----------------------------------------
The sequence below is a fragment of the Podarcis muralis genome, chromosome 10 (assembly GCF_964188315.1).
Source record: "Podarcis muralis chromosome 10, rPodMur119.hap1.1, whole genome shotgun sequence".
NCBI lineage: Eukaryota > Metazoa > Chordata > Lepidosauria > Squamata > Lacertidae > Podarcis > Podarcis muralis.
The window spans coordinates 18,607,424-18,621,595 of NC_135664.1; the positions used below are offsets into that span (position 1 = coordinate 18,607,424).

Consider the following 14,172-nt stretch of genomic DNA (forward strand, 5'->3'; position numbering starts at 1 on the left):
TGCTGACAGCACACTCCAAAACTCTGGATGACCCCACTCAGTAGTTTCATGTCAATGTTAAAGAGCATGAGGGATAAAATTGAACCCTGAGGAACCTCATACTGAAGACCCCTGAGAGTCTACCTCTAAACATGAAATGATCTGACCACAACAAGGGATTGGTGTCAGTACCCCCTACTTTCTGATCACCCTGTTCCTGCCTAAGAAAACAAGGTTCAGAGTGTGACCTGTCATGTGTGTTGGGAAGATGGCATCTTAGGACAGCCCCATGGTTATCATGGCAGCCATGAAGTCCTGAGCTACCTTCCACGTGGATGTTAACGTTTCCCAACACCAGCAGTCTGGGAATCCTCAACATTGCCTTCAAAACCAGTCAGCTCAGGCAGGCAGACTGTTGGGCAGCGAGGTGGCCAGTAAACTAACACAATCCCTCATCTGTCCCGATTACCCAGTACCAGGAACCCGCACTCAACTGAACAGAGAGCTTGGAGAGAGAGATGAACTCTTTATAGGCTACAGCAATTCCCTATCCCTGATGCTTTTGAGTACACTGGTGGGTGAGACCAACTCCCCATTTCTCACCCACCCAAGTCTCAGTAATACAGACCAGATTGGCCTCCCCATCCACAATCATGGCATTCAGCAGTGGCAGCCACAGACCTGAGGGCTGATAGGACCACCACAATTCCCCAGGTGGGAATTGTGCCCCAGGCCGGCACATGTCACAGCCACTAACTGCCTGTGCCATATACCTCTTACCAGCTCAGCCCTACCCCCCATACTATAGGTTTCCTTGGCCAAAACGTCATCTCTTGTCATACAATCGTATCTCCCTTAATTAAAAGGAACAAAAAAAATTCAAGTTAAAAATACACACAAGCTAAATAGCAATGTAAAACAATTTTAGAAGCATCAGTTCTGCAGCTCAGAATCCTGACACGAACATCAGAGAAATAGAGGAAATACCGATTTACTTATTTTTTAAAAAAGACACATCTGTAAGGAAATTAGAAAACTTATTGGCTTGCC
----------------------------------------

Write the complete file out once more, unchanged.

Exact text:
The sequence below is a fragment of the Podarcis muralis genome, chromosome 10 (assembly GCF_964188315.1).
Source record: "Podarcis muralis chromosome 10, rPodMur119.hap1.1, whole genome shotgun sequence".
NCBI lineage: Eukaryota > Metazoa > Chordata > Lepidosauria > Squamata > Lacertidae > Podarcis > Podarcis muralis.
The window spans coordinates 18,607,424-18,621,595 of NC_135664.1; the positions used below are offsets into that span (position 1 = coordinate 18,607,424).

Consider the following 14,172-nt stretch of genomic DNA (forward strand, 5'->3'; position numbering starts at 1 on the left):
TGCTGACAGCACACTCCAAAACTCTGGATGACCCCACTCAGTAGTTTCATGTCAATGTTAAAGAGCATGAGGGATAAAATTGAACCCTGAGGAACCTCATACTGAAGACCCCTGAGAGTCTACCTCTAAACATGAAATGATCTGACCACAACAAGGGATTGGTGTCAGTACCCCCTACTTTCTGATCACCCTGTTCCTGCCTAAGAAAACAAGGTTCAGAGTGTGACCTGTCATGTGTGTTGGGAAGATGGCATCTTAGGACAGCCCCATGGTTATCATGGCAGCCATGAAGTCCTGAGCTACCTTCCACGTGGATGTTAACGTTTCCCAACACCAGCAGTCTGGGAATCCTCAACATTGCCTTCAAAACCAGTCAGCTCAGGCAGGCAGACTGTTGGGCAGCGAGGTGGCCAGTAAACTAACACAATCCCTCATCTGTCCCGATTACCCAGTACCAGGAACCCGCACTCAACTGAACAGAGAGCTTGGAGAGAGAGATGAACTCTTTATAGGCTACAGCAATTCCCTATCCCTGATGCTTTTGAGTACACTGGTGGGTGAGACCAACTCCCCATTTCTCACCCACCCAAGTCTCAGTAATACAGACCAGATTGGCCTCCCCATCCACAATCATGGCATTCAGCAGTGGCAGCCACAGACCTGAGGGCTGATAGGACCACCACAATTCCCCAGGTGGGAATTGTGCCCCAGGCCGGCACATGTCACAGCCACTAACTGCCTGTGCCATATACCTCTTACCAGCTCAGCCCTACCCCCCATACTATAGGTTTCCTTGGCCAAAACGTCATCTCTTGTCATACAATCGTATCTCCCTTAATTAAAAGGAACAAAAAAAATTCAAGTTAAAAATACACACAAGCTAAATAGCAATGTAAAACAATTTTAGAAGCATCAGTTCTGCAGCTCAGAATCCTGACACGAACATCAGAGAAATAGAGGAAATACCGATTTACTTATTTTTTAAAAAAGACACATCTGTAAGGAAATTAGAAAACTTATTGGCTTGCC